Before you get there though, keep your eyes peeled for the five ruined stone buildings and crosses that date back to early Christian times.

Reaching the Bray Head signal tower

Once you reach the Bray Head signal tower, you’ll be at the cliff edge so please take care as you enjoy the incredible views.

The Skelligs jut out from the sea in the distance, while closer to hand, the mighty ocean smashes against the jagged cliffs. You’ll often catch sight of dolphins and whales in the water below.

A short way below the tower, keen-eyed walkers will make out the remains of the word ‘EIRE’. Written in large letters using stones, it was used in the second world war to enable pilots to identify the Irish coastline.

Making your way back down

For many years, you could tackle the Bray Head Loop from this point, but this is no longer an option.

When you’ve finished up at Bray Head, you’ll need to follow the path back the way you came. As you walk back down you’ll be treated to glorious views of the island and the surrounding coastline.

Things to do after the Bray Head Cliff Walk

After completing the walk up to Bray Head in Kerry, give yourself a pat on the back and figure out what you want to do next.

On the island, there’s Glanleam Beach, Valentia Island Lighthouse and plenty more (see our Valentia Island guide).

1. Food in Portmagee (10-minute drive)

Portmagee restaurants

Photos via The Moorings on FB

Portmagee is full of great places to grab a well-deserved lunch or dinner. Our go-to spot is the Moorings. Some of the Valentia Island accommodation do food, too!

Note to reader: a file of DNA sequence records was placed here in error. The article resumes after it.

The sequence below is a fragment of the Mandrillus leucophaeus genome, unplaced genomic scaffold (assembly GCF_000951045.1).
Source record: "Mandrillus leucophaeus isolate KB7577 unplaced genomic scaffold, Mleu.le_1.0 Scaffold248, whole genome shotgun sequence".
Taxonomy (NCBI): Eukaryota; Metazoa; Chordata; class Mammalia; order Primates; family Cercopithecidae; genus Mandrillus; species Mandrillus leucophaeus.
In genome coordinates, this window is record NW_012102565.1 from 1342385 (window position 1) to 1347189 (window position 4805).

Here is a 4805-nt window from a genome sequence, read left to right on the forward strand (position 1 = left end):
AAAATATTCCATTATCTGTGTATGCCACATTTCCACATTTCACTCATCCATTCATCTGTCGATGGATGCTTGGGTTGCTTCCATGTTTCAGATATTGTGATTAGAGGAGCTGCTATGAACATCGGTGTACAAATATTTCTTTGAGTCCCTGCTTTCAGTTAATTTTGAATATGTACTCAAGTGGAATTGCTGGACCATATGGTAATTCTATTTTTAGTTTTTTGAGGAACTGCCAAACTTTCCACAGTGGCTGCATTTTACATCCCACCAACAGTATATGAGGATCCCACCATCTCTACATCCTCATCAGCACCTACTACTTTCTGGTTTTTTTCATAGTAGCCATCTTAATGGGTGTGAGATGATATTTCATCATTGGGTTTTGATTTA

2. The Geokaun Mountain & Cliffs (15-minute drive)

Geokaun Mountain

Photos via Shutterstock

On the northeast side of Valentia Island, you’ll find another amazing vantage point. As the highest peak on the island, you can be sure of incredible views across the island, out to sea, and back onto the mainland. Plus, you can drive pretty much up to the top if you’re not up for a second hill walk.

3. Drive the Ring of Skellig (15-minute-plus drive)

ring of skellig

Photos via Shutterstock

The Ring of Skellig is a fantastic addition to the Ring of Kerry drive and if you’re on Valentia, it’s worth crossing back onto the mainland to check it out. It circles the west end of the Iveragh Peninsula and takes in some spectacular scenery along the way.

Bray Head Valentia FAQs

We’ve had a lot of questions over the years asking about everything from ‘Is the Bray Head Loop no longer a thing?’ to ‘How long does it take?’.

In the section below, we’ve popped in the most FAQs that we’ve received. If you have a question that we haven’t tackled, ask away in the comments section below.

How long is the Bray Head walk Valentia Island?

You’ll want to allow between 70 minutes and 1.5 hours to complete this walk (note: this is not the Bray Head Loop – this is a linear walk).

Is the Bray Head walk hard?

The climb up to Bray Head on Valentia is tough. You’ll be walking incline from the get-go and decent fitness is needed.